Tuesday, January 3, 2012

Pilot Project Wires Seniors' Home with Sensors

This story deals with a person with MS, but the application may help people with ALS in the future


Pilot Project Wires Seniors' Home with Sensors
By KSEE News
December 29, 2011 Updated Dec 28, 2011 at 9:03 PM PST
Ben Krzysilk has multiple sclerosis. The disease erodes his mobility but for him that's not the most stressful part. "I can live with the MS. It's my illness, but it makes it extremely difficult on the caregivers."
That's why he and his wife eagerly signed up to test whether smart technology could help in their home. "We have a motion sensor up to our left, we have a camera up here to our right.

For a couple hundred dollars a month nearly every room in Krzysilk's house is monitored with cameras and sensors all designed to track his movements. The video streams online so when he is alone his family can log on and look in. "I just feel better knowing that he is safe."

Sensors can detect if Krzysilk has fallen and notifies his family.

Penny Landry relies on the system. She has Parkinson's and frequently loses her balance. "There is a lot of times that I wouldn't have been able to cope with anything without it being here. It has definitely allowed me to stay in my own home for a lot longer."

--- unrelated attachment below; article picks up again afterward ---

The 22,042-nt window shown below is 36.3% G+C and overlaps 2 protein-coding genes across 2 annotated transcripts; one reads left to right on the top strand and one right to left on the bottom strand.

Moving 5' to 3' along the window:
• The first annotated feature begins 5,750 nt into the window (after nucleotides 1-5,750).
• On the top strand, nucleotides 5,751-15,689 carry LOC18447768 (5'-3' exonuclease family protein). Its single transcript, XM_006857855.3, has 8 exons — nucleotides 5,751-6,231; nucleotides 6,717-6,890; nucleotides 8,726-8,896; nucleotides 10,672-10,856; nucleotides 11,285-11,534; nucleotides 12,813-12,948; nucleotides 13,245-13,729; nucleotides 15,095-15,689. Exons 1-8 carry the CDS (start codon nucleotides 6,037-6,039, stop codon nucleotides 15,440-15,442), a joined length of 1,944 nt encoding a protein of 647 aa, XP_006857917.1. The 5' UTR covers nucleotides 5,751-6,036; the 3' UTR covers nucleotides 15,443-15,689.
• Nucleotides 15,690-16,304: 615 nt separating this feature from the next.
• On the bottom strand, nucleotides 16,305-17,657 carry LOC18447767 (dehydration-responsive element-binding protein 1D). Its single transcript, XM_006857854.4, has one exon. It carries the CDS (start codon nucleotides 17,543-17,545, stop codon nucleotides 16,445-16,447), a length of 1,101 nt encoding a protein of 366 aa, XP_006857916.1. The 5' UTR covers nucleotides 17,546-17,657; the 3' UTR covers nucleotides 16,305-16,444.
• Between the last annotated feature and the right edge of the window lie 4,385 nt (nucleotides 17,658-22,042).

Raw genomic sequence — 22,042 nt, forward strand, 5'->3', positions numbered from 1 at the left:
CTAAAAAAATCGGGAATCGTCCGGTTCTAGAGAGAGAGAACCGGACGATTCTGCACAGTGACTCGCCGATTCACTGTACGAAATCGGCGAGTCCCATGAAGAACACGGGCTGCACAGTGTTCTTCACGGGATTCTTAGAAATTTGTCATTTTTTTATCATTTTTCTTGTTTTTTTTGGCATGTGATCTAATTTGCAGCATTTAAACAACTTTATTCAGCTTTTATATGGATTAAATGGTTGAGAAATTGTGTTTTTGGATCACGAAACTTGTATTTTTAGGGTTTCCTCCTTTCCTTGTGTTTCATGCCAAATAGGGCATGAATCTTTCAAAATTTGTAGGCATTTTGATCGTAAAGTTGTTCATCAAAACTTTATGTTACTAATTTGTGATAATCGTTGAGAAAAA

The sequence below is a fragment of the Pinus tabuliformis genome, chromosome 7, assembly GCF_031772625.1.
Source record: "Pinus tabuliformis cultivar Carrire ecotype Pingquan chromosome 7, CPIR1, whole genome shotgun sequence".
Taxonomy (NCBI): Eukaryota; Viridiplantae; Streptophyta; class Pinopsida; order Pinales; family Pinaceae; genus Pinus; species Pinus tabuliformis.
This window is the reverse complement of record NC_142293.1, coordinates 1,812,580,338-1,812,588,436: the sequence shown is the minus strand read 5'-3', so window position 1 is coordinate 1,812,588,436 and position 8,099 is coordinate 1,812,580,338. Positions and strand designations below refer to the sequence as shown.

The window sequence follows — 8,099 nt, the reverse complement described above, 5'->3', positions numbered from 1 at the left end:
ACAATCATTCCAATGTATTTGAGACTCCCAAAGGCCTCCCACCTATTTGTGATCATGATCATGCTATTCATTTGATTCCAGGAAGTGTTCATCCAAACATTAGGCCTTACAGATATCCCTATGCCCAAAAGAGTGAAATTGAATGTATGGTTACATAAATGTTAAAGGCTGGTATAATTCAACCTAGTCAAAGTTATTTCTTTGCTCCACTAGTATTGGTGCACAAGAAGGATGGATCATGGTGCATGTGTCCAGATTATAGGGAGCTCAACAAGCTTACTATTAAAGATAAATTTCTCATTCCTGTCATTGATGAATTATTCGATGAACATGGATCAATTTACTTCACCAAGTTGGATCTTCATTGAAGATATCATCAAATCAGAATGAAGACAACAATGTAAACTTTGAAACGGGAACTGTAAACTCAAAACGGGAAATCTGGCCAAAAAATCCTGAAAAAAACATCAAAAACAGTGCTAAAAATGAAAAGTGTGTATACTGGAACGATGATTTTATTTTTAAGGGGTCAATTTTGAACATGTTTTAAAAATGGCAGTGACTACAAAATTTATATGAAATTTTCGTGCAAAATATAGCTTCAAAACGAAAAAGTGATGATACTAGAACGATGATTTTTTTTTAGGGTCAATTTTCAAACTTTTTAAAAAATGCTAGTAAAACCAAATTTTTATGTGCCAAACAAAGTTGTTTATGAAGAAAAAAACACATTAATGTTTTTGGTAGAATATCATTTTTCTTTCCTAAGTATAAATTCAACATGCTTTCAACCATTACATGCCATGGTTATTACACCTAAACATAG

And that's the goal of this year-long pilot project.

Health officials in Alberta wanted to test the technology in more rural areas. Communities where home care support can be limited and the wireless signal isn't always as strong.

"This mat here is a bed sensor."

Families can be contacted when the system detects a problem or a break in routine. For example if someone is sleeping too much, or wandering.

Tracy Raadik Ruptash of Alberta Health Services says, "The alarms go right to the family member They can be reached by smart phone, email."

This smart home technology is more common in the U.S. and in Europe. But this researcher says there has been a recent surge of study in Canada.

Alex Mihailidis, from the University of Toronto added, "Things that we were trying to do five years ago we can do very easily now because computer processing time is very cheap, and also the funding that researchers are receiving for this is starting to increase, as well."

The Krzysilks will keep this technology until the project is complete in March.
Then they will likely have to decide whether they will pay to keep all those cameras and the peace of mind

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